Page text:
Skip to main content
Indiana Wesleyan University Support Knowledge Base

Passwords - Disabling Browser Retention of Passwords


This article details the setting adjustments needed to turn off a browser's ability to save passwords used to log into web pages.

While web browsers offer the convenience of saving and auto filling passwords, there are potential risks associated with relying solely on browser-based password management:

Security Vulnerabilities: Browsers are complex software systems, and like any software, they may have vulnerabilities that can be exploited by malicious actors. If there's a security flaw in the browser, it could potentially compromise the stored passwords.

Unauthorized Access: If someone gains access to your computer or device while it is unlocked, they may be able to view and use your stored passwords. This could happen in situations where you leave your device unattended.

Cross-Site Scripting (XSS) Attacks: XSS attacks involve injecting malicious scripts into websites. If a website you visit is compromised, these scripts may attempt to extract your stored passwords from the browser.

Syncing Risks: If you use the browser's syncing feature across multiple devices, your passwords are transmitted and stored on the cloud. This creates an additional risk, as compromise of your cloud account could potentially expose all synced passwords.

Limited Security Features: Browser-based password managers may lack advanced security features provided by dedicated password management tools. These features include two-factor authentication, secure password generation, and the ability to audit and monitor your passwords.

Privacy Concerns: Some users may have reservations about their passwords being stored by a third-party entity (the browser provider). They may be uncomfortable with the idea of their sensitive information being stored or potentially accessed.

Not Ideal for Multiple Accounts: If you have numerous accounts with different passwords, a dedicated password manager is often better equipped to handle the complexity. Browsers might not be as efficient at organizing and securing a large number of passwords.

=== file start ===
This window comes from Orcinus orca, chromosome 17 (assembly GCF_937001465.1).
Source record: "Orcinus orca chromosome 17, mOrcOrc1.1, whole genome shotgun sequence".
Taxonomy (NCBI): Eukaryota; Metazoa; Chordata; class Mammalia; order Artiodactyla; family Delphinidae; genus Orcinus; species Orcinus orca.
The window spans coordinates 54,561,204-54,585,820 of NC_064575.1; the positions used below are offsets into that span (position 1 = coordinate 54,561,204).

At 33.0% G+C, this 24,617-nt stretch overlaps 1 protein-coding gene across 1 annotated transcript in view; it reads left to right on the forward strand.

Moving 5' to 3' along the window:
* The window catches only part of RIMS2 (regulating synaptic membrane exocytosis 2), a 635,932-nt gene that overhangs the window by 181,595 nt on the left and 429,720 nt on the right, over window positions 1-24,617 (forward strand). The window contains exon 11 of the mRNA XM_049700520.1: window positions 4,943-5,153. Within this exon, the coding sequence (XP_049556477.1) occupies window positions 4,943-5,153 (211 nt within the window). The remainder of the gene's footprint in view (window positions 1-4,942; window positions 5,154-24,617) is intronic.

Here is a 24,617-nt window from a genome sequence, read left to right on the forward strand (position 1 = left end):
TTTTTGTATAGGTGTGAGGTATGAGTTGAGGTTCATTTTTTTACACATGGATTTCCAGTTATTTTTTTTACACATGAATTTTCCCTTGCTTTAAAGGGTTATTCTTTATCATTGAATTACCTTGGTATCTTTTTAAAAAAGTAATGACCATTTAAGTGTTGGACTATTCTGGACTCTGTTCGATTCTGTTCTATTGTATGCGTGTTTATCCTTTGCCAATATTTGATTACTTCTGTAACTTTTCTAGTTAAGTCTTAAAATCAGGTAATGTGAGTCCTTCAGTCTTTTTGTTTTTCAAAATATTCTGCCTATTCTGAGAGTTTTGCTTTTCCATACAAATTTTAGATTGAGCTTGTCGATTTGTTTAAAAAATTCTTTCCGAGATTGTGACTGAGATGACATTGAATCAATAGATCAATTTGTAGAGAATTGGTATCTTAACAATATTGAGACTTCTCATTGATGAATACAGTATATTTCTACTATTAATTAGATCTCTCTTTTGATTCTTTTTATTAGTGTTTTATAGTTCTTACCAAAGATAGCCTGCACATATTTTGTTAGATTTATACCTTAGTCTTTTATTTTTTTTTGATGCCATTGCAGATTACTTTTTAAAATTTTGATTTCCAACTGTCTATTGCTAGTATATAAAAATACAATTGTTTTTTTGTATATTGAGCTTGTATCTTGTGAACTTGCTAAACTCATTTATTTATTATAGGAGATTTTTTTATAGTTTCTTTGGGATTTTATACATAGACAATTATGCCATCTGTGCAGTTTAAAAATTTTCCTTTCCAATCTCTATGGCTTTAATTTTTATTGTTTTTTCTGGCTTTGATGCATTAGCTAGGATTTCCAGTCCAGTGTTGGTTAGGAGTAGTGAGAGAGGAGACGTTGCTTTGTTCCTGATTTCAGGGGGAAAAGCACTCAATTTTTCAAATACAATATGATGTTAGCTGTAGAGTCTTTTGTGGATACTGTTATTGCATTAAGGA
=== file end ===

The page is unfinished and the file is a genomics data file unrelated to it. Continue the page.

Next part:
Given these potential risks, it is advisable to use a dedicated password manager. Password managers provide more robust security features, encrypted storage, and often include tools for generating and managing complex, unique passwords for each of your accounts.


The instructions below detail the means to 'disable' the password saving features in various types of web browsers.  If you do not see the browser you use please refer to the browser manufacturer's support page as needed.

Note:  Due to regular updates to browsers these instructions may be antiquated so please do not rely on these as a single source of truth but rather a guide to getting to the settings are for each browser.   This article will be updated on a regular cadence to account for potential changes.

Google Chrome:

  • Open Chrome and click on the three dots in the upper-right corner.
  • Select "Settings" from the menu.
  • Scroll down and click on "Auto Fill and Passwords."
  • Click on the "Google Password Manager" option
  • Click on the "Settings" option
  • Toggle off the "Offer to save passwords" switch.

Mozilla Firefox:

  • Open Firefox and click on the three horizontal lines in the upper-right corner.
  • Select "Settings".
  • Navigate to the "Privacy & Security" tab.
  • Scroll down to the "Logins and Passwords" section and uncheck the box labeled "Ask to save logins and passwords for websites."

Microsoft Edge:

  • Open Edge and click on the three dots in the upper-right corner.
  • Select "Settings."
  • Scroll down and click on "Passwords."
  • Under "Privacy and services," turn off the "Offer to save passwords" toggle.

Apple Safari:

  • Open Safari and click on "Safari" in the menu bar.
  • Select "Settings."
  • Go to the "Passwords" tab.
  • Uncheck the box next to "Autofill usernames and passwords."


  • Was this article helpful?